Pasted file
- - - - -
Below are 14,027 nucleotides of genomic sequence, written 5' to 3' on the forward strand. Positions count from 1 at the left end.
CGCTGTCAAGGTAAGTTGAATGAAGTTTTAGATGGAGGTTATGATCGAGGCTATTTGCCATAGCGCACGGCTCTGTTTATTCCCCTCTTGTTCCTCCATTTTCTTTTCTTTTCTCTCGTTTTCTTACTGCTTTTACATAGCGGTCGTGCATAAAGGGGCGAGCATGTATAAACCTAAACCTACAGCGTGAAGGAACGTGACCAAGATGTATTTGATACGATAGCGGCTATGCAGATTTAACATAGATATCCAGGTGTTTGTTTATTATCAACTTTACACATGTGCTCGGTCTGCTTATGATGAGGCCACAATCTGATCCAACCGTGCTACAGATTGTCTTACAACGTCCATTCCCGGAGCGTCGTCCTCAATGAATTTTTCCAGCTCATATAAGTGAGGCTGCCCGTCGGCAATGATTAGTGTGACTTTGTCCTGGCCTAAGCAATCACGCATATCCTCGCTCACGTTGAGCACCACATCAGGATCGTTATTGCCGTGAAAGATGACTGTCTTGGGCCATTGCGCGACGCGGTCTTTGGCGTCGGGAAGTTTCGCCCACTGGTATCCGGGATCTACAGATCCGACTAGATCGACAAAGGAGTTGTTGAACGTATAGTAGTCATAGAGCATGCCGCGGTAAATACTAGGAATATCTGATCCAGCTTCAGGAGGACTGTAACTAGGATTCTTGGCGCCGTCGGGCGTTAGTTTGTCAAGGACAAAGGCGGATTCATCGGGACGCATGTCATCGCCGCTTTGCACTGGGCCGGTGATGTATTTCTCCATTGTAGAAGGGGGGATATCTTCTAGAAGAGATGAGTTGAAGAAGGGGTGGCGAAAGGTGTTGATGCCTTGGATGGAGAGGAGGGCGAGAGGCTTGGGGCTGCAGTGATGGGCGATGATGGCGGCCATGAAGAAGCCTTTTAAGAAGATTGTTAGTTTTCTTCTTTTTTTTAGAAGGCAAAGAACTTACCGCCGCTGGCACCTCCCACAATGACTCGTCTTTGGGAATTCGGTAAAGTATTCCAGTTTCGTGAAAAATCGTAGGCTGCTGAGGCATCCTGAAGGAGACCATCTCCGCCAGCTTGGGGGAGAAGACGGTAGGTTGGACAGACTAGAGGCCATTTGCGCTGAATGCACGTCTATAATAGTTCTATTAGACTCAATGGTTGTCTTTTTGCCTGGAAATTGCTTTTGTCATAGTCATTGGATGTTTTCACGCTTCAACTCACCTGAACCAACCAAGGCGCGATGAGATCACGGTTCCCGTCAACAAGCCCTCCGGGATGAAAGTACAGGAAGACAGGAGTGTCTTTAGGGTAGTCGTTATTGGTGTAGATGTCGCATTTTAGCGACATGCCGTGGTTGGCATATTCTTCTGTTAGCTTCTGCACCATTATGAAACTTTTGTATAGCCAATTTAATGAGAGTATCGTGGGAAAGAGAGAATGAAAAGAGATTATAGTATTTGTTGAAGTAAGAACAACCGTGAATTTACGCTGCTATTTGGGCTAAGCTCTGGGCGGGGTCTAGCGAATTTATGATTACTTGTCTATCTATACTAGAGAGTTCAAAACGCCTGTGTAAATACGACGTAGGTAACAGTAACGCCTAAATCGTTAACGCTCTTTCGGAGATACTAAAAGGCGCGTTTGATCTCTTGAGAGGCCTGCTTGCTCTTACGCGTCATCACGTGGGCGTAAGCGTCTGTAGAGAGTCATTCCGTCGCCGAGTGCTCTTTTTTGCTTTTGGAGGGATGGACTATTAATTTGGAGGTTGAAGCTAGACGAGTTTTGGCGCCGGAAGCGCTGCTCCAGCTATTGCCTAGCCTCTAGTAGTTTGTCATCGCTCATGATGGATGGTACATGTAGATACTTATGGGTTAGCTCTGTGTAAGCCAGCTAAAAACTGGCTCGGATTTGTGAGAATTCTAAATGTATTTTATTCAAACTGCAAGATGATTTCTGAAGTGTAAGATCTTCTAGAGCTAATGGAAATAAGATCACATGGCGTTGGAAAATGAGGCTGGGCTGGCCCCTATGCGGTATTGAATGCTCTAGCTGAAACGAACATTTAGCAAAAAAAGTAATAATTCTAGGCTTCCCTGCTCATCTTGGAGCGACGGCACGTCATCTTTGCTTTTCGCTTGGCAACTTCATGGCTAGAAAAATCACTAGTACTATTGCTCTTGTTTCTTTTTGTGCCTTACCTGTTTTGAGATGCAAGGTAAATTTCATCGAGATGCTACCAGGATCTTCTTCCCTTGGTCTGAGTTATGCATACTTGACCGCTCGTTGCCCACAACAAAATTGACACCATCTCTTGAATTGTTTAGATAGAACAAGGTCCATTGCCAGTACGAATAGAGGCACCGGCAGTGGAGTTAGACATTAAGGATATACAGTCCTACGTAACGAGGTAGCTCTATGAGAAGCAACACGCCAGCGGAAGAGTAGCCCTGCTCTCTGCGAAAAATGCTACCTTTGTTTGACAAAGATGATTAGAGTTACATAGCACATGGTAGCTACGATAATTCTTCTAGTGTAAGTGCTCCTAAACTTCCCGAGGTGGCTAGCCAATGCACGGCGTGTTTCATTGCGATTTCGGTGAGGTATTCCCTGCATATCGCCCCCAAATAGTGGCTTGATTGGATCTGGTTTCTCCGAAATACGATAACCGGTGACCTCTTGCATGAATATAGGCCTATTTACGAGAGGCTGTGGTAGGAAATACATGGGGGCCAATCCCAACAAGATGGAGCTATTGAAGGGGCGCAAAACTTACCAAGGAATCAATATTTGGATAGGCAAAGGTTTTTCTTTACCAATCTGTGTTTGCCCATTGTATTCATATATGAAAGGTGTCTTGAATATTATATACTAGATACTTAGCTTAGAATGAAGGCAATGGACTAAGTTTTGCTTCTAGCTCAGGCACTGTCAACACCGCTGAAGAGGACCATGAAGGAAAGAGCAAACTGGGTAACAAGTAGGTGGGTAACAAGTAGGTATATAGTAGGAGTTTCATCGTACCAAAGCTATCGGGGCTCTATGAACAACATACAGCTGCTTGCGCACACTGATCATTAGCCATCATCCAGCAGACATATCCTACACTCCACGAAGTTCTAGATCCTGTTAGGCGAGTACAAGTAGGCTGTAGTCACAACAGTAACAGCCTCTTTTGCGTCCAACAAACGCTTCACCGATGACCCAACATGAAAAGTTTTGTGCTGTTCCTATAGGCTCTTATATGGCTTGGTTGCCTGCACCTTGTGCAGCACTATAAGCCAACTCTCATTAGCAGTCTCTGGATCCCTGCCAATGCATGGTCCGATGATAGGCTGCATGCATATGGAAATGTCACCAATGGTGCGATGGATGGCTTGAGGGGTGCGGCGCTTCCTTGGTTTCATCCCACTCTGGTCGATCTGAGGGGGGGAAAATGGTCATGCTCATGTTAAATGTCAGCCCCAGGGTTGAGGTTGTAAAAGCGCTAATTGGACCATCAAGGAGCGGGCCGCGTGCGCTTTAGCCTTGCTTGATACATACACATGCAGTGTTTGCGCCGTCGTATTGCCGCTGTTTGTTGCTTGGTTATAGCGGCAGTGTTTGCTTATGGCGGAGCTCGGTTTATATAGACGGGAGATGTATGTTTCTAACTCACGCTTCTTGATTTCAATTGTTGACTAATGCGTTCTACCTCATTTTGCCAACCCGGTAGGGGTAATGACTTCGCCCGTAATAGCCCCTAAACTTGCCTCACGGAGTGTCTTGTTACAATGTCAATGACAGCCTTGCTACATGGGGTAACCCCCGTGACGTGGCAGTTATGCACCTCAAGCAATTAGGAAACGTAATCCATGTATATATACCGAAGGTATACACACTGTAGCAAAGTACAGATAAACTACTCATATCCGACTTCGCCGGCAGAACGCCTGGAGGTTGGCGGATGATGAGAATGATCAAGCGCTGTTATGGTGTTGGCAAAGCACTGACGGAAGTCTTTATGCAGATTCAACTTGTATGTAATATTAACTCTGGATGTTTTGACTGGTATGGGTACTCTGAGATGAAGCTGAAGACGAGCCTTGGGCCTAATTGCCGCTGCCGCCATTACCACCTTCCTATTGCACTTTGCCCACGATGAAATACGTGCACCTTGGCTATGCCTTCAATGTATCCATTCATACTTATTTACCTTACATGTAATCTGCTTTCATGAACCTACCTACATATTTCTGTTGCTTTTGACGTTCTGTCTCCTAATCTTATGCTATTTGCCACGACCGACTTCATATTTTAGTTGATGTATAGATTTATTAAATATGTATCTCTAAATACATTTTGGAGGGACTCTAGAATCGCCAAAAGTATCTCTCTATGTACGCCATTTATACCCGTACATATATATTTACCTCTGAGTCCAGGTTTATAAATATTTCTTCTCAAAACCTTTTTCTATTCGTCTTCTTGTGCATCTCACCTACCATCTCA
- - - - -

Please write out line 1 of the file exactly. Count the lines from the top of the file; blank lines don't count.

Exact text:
Below are 14,027 nucleotides of genomic sequence, written 5' to 3' on the forward strand. Positions count from 1 at the left end.